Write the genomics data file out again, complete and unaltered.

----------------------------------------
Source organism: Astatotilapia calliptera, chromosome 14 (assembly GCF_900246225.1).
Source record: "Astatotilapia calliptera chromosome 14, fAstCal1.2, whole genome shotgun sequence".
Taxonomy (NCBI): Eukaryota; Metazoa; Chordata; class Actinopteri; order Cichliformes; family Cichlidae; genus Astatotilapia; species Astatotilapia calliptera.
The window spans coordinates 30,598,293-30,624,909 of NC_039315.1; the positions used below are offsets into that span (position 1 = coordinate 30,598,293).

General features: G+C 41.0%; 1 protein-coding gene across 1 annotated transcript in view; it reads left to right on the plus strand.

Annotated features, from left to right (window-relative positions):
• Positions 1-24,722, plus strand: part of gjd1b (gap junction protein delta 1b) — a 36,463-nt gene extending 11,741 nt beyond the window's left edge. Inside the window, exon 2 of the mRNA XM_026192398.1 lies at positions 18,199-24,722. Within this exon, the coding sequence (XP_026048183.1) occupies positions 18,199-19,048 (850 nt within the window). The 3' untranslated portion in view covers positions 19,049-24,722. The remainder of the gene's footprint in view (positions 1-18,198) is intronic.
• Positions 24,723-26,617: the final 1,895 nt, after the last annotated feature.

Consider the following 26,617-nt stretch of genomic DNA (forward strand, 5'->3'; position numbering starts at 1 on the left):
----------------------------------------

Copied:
Source organism: Astatotilapia calliptera, chromosome 14 (assembly GCF_900246225.1).
Source record: "Astatotilapia calliptera chromosome 14, fAstCal1.2, whole genome shotgun sequence".
Taxonomy (NCBI): Eukaryota; Metazoa; Chordata; class Actinopteri; order Cichliformes; family Cichlidae; genus Astatotilapia; species Astatotilapia calliptera.
The window spans coordinates 30,598,293-30,624,909 of NC_039315.1; the positions used below are offsets into that span (position 1 = coordinate 30,598,293).

General features: G+C 41.0%; 1 protein-coding gene across 1 annotated transcript in view; it reads left to right on the plus strand.

Annotated features, from left to right (window-relative positions):
• Positions 1-24,722, plus strand: part of gjd1b (gap junction protein delta 1b) — a 36,463-nt gene extending 11,741 nt beyond the window's left edge. Inside the window, exon 2 of the mRNA XM_026192398.1 lies at positions 18,199-24,722. Within this exon, the coding sequence (XP_026048183.1) occupies positions 18,199-19,048 (850 nt within the window). The 3' untranslated portion in view covers positions 19,049-24,722. The remainder of the gene's footprint in view (positions 1-18,198) is intronic.
• Positions 24,723-26,617: the final 1,895 nt, after the last annotated feature.

Consider the following 26,617-nt stretch of genomic DNA (forward strand, 5'->3'; position numbering starts at 1 on the left):